By Thomas BeVier / The Detroit News TRAVERSE CITY -- Rob Dendrel, who runs the ski school at Nubs Nob in Harbor Springs, is used to skiing faster than most -- but not all -- competitive racers in northern Michigan.
But one afternoon late last winter, he amazed himself after putting on some funny-looking skis for a regional slalom event. Dendrel beat more than 100 rivals.
"There was an Olympic skier and some others I don't normally beat," recalled the 42-year-old. "One guy was (ranked) ninth in the nation. They called me a cheater for using those skis."
The skis were the SCX model, introduced in 1994 by Elan as a radical departure from traditional downhill versions.
They're shaped like an hourglass -- "parabolic" is the technical term -- with 41/2-inch-wide tips, 4-inch-wide tails and only 23/4 inches under the foot. Skis typically are about three inches wide at the tail and tip, and slightly narrower in the middle.
Because the center of SCX skis are more flexible, they require less leg pressure than regular skis to make a clean turn.
"It's the most exciting new product I've seen in all my years of skiing," Dendrel said from Nubs Nob. "I've seen senior skiers get on them and make major improvements almost immediately.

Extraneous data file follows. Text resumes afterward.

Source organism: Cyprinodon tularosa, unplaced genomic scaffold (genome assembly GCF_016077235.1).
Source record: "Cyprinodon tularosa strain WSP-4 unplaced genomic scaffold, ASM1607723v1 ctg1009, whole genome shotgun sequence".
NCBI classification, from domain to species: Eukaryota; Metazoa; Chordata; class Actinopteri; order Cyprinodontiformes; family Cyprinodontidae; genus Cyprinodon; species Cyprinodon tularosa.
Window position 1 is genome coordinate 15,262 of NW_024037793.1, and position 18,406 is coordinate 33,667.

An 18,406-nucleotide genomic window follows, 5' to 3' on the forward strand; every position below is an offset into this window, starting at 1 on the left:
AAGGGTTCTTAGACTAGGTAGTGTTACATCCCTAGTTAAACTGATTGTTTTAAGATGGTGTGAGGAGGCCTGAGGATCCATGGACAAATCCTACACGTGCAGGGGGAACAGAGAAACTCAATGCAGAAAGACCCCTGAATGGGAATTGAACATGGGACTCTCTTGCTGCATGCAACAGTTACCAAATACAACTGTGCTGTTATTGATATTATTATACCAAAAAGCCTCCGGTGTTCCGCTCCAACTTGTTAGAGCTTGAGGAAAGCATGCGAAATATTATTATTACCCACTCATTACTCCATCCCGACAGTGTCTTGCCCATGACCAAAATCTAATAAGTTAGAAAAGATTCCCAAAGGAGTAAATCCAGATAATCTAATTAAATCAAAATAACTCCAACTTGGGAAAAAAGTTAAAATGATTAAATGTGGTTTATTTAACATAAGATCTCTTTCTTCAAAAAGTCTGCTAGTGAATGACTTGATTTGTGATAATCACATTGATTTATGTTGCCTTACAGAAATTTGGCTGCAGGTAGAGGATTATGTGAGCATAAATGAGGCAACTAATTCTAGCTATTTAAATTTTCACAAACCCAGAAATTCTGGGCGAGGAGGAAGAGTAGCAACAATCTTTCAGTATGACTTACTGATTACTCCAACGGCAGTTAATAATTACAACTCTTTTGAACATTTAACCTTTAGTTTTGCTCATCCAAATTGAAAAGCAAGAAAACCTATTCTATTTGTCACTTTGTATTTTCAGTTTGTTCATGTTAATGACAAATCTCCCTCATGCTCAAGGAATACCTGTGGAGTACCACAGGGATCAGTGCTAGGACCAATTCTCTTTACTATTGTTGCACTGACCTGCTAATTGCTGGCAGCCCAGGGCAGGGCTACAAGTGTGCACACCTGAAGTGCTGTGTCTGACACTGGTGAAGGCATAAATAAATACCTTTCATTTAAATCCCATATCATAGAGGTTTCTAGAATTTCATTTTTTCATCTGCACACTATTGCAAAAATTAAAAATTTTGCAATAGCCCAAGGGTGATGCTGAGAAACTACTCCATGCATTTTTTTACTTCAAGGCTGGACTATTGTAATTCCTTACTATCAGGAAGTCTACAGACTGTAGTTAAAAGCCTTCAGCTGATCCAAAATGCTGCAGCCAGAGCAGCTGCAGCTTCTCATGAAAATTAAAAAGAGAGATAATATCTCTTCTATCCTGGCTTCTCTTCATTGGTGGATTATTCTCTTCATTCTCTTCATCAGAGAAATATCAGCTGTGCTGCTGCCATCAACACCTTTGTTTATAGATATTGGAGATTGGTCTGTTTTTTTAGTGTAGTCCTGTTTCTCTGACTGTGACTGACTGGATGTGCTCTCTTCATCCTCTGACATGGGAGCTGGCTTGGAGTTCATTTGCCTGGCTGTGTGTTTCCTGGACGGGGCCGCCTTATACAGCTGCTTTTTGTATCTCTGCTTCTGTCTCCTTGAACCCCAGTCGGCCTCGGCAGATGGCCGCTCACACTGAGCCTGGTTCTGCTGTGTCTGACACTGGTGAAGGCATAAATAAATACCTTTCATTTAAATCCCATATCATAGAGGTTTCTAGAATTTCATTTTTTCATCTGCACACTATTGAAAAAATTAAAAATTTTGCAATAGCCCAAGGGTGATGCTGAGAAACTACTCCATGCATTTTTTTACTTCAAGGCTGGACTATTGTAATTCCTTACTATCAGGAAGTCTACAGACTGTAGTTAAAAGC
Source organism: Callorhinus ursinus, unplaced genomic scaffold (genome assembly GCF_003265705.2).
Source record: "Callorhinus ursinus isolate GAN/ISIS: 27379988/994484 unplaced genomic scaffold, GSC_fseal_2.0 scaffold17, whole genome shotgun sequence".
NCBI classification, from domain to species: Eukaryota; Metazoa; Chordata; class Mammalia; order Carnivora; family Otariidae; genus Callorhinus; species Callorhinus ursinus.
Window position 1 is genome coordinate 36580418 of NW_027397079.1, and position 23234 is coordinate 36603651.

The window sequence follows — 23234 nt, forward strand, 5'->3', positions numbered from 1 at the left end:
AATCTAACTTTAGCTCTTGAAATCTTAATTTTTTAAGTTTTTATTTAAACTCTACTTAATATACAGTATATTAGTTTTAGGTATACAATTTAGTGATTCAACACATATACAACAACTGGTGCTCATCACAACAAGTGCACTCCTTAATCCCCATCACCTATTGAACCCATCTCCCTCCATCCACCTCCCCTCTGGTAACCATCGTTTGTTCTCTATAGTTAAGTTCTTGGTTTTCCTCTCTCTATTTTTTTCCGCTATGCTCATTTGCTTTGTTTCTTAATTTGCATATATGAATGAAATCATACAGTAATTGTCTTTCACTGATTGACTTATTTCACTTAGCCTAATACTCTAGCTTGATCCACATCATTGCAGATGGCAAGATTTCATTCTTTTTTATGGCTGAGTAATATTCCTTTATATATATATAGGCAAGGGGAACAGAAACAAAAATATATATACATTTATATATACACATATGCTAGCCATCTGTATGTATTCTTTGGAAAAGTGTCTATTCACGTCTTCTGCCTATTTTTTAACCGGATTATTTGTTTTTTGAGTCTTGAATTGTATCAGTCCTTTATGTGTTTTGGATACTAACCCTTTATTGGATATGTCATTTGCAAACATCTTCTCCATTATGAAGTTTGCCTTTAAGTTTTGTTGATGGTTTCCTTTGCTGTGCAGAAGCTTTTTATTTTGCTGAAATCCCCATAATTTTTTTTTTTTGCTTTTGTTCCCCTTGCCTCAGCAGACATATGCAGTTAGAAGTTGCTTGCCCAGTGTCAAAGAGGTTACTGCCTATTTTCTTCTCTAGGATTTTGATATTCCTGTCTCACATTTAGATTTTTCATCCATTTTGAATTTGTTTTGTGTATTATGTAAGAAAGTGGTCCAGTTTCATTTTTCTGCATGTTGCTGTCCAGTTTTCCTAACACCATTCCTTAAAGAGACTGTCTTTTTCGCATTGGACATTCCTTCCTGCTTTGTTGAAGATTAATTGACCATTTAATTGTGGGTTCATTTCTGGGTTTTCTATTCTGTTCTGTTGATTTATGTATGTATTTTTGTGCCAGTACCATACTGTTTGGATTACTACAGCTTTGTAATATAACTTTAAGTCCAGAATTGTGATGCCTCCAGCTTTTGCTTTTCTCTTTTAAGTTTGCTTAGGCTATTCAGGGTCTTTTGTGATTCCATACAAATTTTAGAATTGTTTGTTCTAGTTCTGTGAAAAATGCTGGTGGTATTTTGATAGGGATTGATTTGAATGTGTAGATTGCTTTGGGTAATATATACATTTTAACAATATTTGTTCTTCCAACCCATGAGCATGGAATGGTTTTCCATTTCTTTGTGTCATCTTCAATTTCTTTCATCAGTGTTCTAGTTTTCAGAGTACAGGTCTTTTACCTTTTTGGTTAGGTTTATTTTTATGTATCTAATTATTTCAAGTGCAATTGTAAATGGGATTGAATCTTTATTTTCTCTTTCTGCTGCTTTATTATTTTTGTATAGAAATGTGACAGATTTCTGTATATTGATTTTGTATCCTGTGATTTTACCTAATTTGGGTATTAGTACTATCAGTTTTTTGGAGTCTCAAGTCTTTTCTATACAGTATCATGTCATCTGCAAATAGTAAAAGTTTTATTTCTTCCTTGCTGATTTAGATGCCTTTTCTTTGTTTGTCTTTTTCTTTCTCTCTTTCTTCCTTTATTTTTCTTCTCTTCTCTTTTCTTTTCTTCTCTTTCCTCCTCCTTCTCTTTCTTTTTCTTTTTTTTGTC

"The toughest thing about them is getting used to their look."
Newsweek this month said they look "like a pair of outsize Q-tips."
Still, they've become so popular in Colorado that some resorts -- including Vail and Creek -- are renting mainly the SCX style and using it for instruction.
They haven't taken hold dramatically yet in northern Michigan, partly because demand has made them difficult to buy, said Dendrel, who has been trained by Elan so he can teach others at Nubs Nob. The resort offers private lessons on the SCX and has special programs for senior skiers.
Bavarian Village, a 14-shop chain that is the state's largest ski retailer, stocks the SCX model and skis from other manufacturers that have a less radical version of the hourglass shape.
"I'm not ready to say it's the wave of the future, but they are selling very well," said Dan Reck, manager of the chain's Bloomfield Hills store. "I call them the Dodge Vipers of the ski industry."
He said the SCX is priced in the mid-range of skis, costing about $400 a pair. A style for experts sells for about $500.
Jim Evans, who teaches skiers and manages the equipment store at Boyne Highlands, said the new skis give a tremendous boost to beginners and intermediates.
"Within two years, they will account for 20 percent of the market," he predicted. "But they're not for every skier."
Experts with strong legs can overpower the quick-turning skis. "If you're not careful, you'll turn right around and head back up the hill," Evans explained.
At Sugar Loaf resort near Maple City, spokesman Pete Edwards isn't sure whether the new-generation equipment is a "passing fad or here to stay."
Other resorts are less hesitant. Crystal Mountain's ski shop at the Thompsonville resort will have demo models next month.
"People are asking for them," said staffer Sue Dussel. "They're the hottest new thing."
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